Another massive water main break in downtown Baltimore has brought to the surface a problem that has been slowly building beneath our feet for decades. Our more than century-old water system routinely leaks millions of gallons into the ground and, with some regularity, experiences spectacular failures that stop traffic, shutter businesses and leave thousands without one of life's necessities. To their credit, some of the city's top officials have been trying to address a problem that is generally out of sight, out of mind. MayorStephanie Rawlings-Blakeserves on theU.S. Conference of MayorsWater Council, and she recently pushed successfully for a 9 percent water rate hike to help raise funds for system repairs and replacement.
The upshot of that and other recent rate hikes is this: The miles of pipeline the city is able to replace in a given year will, over the next five years, increase eightfold. At that pace, the city should be able to replace all of its pipes, many of which are 75 to 100 years old, in about 75 to 100 years. The mayor's efforts to address this problem are welcome but clearly insufficient.
We know we need to invest more in repairing and replacing Baltimore's water system. But there is only so much we can accomplish by increasing water rates. This year's 9 percent increase comes on the heels of more than a decade of almost annual increases of that much or more. The average water bill for a family of four in the city has more than doubled in that time, and that increase is ultimately somewhat regressive. Water use and wealth don't necessarily correlate. We will need a new funding mechanism to handle this issue comprehensively.
The federal government needs to take a more active role in helping cities and counties to replace their water systems, and Ms. Rawlings-Blake has been an advocate for that cause. How much better off might we be if President Barack Obama's stimulus bill had included more money for job-creating infrastructure work like replacing water mains, rather than temporary tax cuts?
But even without help from Washington, there is more that must be done on the local level, and the first step may be to start looking at it as a regional problem in need of a regional solution — and regional management. Under the terms of a decades-old agreement, the Baltimore Department of Public Works owns and manages the water system, but the majority of its customers and infrastructure lie outside the city. The system serves all of the public water customers in Baltimore County and many in Anne Arundel, Carroll, Harford and Howard counties. Although this week's water main break is in downtown Baltimore, the age and condition of the system is a subject for concern throughout the area.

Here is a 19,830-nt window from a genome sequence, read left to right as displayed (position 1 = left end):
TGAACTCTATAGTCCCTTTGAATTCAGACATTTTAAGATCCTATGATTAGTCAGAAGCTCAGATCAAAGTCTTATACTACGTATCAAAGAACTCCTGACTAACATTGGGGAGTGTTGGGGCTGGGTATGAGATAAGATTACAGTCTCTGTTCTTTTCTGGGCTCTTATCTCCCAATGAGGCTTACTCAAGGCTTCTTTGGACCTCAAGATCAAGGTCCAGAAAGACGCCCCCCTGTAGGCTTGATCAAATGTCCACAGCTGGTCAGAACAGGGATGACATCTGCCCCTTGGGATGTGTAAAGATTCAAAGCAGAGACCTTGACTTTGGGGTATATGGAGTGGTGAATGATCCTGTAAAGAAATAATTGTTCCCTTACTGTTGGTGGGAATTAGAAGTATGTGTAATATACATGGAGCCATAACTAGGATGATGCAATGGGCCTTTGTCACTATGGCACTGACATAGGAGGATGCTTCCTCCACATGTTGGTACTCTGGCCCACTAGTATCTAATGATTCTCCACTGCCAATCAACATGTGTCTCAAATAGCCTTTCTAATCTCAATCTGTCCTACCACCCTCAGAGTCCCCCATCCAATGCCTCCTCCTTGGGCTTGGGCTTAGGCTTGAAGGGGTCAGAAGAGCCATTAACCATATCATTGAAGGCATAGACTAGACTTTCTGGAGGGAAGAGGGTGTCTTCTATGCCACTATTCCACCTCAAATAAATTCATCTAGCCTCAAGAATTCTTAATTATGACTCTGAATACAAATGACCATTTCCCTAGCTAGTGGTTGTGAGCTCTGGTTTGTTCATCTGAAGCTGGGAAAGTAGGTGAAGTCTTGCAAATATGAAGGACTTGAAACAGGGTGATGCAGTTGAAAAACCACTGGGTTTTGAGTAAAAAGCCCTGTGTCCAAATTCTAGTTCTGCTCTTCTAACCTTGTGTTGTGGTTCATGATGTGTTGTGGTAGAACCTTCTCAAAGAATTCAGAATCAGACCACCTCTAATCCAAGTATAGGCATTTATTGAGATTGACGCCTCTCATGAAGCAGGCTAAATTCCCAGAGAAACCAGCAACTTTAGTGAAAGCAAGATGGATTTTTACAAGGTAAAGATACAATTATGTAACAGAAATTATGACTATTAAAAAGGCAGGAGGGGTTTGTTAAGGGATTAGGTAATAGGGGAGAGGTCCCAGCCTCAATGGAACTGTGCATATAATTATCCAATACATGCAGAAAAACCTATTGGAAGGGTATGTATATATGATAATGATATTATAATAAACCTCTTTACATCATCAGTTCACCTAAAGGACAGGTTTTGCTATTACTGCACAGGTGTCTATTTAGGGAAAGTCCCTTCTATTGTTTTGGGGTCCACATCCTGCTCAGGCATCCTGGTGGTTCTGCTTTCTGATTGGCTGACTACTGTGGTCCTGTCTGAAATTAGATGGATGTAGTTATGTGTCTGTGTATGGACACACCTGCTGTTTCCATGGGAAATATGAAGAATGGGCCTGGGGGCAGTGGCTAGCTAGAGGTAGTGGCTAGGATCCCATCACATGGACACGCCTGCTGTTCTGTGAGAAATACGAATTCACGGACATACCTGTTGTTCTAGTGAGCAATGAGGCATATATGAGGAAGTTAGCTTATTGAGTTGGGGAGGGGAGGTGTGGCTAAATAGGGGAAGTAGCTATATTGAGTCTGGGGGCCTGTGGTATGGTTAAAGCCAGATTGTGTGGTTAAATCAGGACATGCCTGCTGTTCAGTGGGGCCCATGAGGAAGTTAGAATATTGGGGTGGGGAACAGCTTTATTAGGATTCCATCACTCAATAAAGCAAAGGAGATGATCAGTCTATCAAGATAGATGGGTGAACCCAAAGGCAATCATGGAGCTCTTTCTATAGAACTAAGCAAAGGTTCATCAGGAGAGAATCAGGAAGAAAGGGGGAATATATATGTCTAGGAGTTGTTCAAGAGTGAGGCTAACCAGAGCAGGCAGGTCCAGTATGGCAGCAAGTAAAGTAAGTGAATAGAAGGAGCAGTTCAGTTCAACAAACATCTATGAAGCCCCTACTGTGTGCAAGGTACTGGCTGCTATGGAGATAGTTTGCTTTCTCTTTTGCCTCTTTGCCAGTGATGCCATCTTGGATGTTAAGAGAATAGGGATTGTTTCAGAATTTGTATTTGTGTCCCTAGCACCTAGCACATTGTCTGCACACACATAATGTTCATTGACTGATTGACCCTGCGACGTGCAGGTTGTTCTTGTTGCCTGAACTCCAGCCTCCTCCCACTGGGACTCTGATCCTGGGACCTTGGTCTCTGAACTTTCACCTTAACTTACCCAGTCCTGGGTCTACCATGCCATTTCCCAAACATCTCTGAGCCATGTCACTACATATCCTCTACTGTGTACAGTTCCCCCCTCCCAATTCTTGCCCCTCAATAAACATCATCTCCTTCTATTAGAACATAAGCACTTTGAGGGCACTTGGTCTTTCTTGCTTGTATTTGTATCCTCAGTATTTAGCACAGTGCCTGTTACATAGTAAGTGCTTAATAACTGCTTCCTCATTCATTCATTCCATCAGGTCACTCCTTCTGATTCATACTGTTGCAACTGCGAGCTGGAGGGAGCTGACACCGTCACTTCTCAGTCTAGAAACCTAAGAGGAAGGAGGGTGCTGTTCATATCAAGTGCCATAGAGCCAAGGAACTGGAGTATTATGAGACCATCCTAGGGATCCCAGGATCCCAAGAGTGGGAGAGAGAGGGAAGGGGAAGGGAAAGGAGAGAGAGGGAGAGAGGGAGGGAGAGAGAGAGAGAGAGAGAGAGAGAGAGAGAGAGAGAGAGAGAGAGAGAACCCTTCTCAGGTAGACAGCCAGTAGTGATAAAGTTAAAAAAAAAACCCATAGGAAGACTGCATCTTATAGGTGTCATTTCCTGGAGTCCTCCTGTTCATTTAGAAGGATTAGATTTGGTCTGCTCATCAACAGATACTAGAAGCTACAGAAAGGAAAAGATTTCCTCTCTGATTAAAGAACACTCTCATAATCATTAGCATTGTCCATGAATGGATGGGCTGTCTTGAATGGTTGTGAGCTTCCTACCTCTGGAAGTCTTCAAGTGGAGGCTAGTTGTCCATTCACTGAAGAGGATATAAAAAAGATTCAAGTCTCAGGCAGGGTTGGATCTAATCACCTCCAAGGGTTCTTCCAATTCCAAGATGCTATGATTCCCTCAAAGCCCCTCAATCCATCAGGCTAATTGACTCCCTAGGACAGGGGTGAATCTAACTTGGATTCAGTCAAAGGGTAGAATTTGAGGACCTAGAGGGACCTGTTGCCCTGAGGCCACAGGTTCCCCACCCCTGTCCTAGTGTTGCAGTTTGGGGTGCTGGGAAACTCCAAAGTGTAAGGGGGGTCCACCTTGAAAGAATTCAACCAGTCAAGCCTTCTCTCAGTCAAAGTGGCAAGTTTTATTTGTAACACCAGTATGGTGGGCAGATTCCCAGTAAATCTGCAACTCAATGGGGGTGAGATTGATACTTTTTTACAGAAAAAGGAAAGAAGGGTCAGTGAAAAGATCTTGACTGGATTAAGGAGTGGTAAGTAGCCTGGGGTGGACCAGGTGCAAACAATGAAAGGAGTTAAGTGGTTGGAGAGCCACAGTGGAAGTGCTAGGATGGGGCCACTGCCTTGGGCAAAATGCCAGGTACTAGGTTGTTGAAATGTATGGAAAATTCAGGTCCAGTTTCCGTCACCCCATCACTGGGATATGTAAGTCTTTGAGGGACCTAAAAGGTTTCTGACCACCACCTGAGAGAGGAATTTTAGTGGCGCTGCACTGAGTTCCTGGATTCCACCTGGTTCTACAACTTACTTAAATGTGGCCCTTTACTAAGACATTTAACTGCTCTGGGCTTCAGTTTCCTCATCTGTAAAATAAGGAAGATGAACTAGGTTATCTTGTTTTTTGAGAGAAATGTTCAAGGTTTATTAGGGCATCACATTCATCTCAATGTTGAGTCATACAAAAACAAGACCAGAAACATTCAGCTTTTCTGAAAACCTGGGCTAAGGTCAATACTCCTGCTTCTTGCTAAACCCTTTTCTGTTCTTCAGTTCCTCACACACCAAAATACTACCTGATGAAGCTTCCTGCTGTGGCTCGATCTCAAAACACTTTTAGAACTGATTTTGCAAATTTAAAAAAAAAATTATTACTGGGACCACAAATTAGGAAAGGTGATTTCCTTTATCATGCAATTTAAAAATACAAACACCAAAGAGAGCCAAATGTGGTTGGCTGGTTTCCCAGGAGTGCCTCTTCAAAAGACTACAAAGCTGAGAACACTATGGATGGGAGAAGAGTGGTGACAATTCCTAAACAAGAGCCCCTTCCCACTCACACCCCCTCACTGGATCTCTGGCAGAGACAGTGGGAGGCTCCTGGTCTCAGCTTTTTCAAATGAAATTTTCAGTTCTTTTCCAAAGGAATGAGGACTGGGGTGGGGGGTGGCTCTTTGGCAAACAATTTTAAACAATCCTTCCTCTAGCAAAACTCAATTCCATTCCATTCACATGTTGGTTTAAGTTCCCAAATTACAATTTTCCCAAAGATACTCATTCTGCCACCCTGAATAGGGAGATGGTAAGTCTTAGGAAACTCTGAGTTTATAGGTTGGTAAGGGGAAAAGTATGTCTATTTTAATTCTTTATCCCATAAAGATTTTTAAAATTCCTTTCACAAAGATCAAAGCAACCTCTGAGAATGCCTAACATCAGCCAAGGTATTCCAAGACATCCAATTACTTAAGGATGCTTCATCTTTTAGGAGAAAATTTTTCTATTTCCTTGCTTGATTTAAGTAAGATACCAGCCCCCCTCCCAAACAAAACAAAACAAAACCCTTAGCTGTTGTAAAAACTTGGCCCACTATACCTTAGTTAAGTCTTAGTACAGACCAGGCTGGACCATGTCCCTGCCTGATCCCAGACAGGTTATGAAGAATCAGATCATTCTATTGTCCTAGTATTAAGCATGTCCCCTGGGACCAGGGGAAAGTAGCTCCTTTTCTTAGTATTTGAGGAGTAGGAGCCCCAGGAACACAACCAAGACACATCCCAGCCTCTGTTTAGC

Under the current division of responsibility, individual jurisdictions in the area do their own capital spending for the replacement of water mains, but the city conducts emergency repairs, fixes fire hydrants and handles operations and billing. The counties are assessed a charge proportionally based on their usage of the system. There has long been grumbling among suburban officials about how efficiently the Department of Public Works handles those tasks and whether their needs are given the same priority as those in the city. Baltimore County Executive Kevin Kamenetz has floated the idea of the county taking over the management and responsibility for the system's assets in his jurisdiction, and some form of that idea may have merit.
Just as city officials are pushing for creative mechanisms to address the Baltimore school system's massive capital needs, so too should the region start looking for new ways to fund water system repairs. But the city's continued sole management of the system is likely to inhibit the willingness of many of the system's 1.8 million customers to support significant new investments in water main maintenance and replacement. Whether justified or not, suburbanites tend to take a dim view of city government management, and recent reports of massive water bill errors don't help the cause.
Mayor Rawlings-Blake doesn't need to be alone in pushing for investments in the water system. Others in the region may be willing to provide assistance, but she may need to give up some control to get it.